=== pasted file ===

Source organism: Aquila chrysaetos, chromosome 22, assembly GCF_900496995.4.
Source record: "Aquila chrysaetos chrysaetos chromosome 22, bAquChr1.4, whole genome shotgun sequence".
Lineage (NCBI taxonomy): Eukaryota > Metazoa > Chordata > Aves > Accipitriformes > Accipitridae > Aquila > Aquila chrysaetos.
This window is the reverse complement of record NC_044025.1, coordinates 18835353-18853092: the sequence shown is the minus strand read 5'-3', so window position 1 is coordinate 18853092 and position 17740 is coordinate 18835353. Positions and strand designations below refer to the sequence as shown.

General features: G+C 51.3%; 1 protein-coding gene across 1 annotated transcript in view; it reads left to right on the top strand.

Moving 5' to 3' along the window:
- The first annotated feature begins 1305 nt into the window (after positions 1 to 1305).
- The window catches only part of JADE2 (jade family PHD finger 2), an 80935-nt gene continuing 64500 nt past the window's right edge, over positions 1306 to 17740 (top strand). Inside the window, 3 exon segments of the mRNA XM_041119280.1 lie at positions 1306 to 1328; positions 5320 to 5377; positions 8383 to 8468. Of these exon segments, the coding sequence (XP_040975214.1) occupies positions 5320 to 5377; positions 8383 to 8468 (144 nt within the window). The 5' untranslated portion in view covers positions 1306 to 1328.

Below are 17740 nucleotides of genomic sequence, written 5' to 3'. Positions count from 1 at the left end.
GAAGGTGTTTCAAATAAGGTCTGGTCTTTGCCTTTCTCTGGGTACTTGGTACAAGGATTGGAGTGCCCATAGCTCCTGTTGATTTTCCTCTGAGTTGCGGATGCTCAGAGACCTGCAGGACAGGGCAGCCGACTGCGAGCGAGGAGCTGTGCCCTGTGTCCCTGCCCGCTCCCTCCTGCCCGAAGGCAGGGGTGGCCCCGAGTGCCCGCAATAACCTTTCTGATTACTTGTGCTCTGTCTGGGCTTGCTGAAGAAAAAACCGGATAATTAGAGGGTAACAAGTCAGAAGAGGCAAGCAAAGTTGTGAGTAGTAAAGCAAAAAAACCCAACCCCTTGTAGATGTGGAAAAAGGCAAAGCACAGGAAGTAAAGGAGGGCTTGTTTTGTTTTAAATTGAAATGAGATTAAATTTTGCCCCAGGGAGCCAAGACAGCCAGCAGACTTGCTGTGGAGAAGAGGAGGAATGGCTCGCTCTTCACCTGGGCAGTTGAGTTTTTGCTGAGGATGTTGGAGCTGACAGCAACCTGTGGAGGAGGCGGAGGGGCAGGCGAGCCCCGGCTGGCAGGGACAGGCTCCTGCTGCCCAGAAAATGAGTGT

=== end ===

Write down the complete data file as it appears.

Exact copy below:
Source organism: Aquila chrysaetos, chromosome 22, assembly GCF_900496995.4.
Source record: "Aquila chrysaetos chrysaetos chromosome 22, bAquChr1.4, whole genome shotgun sequence".
Lineage (NCBI taxonomy): Eukaryota > Metazoa > Chordata > Aves > Accipitriformes > Accipitridae > Aquila > Aquila chrysaetos.
This window is the reverse complement of record NC_044025.1, coordinates 18835353-18853092: the sequence shown is the minus strand read 5'-3', so window position 1 is coordinate 18853092 and position 17740 is coordinate 18835353. Positions and strand designations below refer to the sequence as shown.

General features: G+C 51.3%; 1 protein-coding gene across 1 annotated transcript in view; it reads left to right on the top strand.

Moving 5' to 3' along the window:
- The first annotated feature begins 1305 nt into the window (after positions 1 to 1305).
- The window catches only part of JADE2 (jade family PHD finger 2), an 80935-nt gene continuing 64500 nt past the window's right edge, over positions 1306 to 17740 (top strand). Inside the window, 3 exon segments of the mRNA XM_041119280.1 lie at positions 1306 to 1328; positions 5320 to 5377; positions 8383 to 8468. Of these exon segments, the coding sequence (XP_040975214.1) occupies positions 5320 to 5377; positions 8383 to 8468 (144 nt within the window). The 5' untranslated portion in view covers positions 1306 to 1328.

Below are 17740 nucleotides of genomic sequence, written 5' to 3'. Positions count from 1 at the left end.
GAAGGTGTTTCAAATAAGGTCTGGTCTTTGCCTTTCTCTGGGTACTTGGTACAAGGATTGGAGTGCCCATAGCTCCTGTTGATTTTCCTCTGAGTTGCGGATGCTCAGAGACCTGCAGGACAGGGCAGCCGACTGCGAGCGAGGAGCTGTGCCCTGTGTCCCTGCCCGCTCCCTCCTGCCCGAAGGCAGGGGTGGCCCCGAGTGCCCGCAATAACCTTTCTGATTACTTGTGCTCTGTCTGGGCTTGCTGAAGAAAAAACCGGATAATTAGAGGGTAACAAGTCAGAAGAGGCAAGCAAAGTTGTGAGTAGTAAAGCAAAAAAACCCAACCCCTTGTAGATGTGGAAAAAGGCAAAGCACAGGAAGTAAAGGAGGGCTTGTTTTGTTTTAAATTGAAATGAGATTAAATTTTGCCCCAGGGAGCCAAGACAGCCAGCAGACTTGCTGTGGAGAAGAGGAGGAATGGCTCGCTCTTCACCTGGGCAGTTGAGTTTTTGCTGAGGATGTTGGAGCTGACAGCAACCTGTGGAGGAGGCGGAGGGGCAGGCGAGCCCCGGCTGGCAGGGACAGGCTCCTGCTGCCCAGAAAATGAGTGT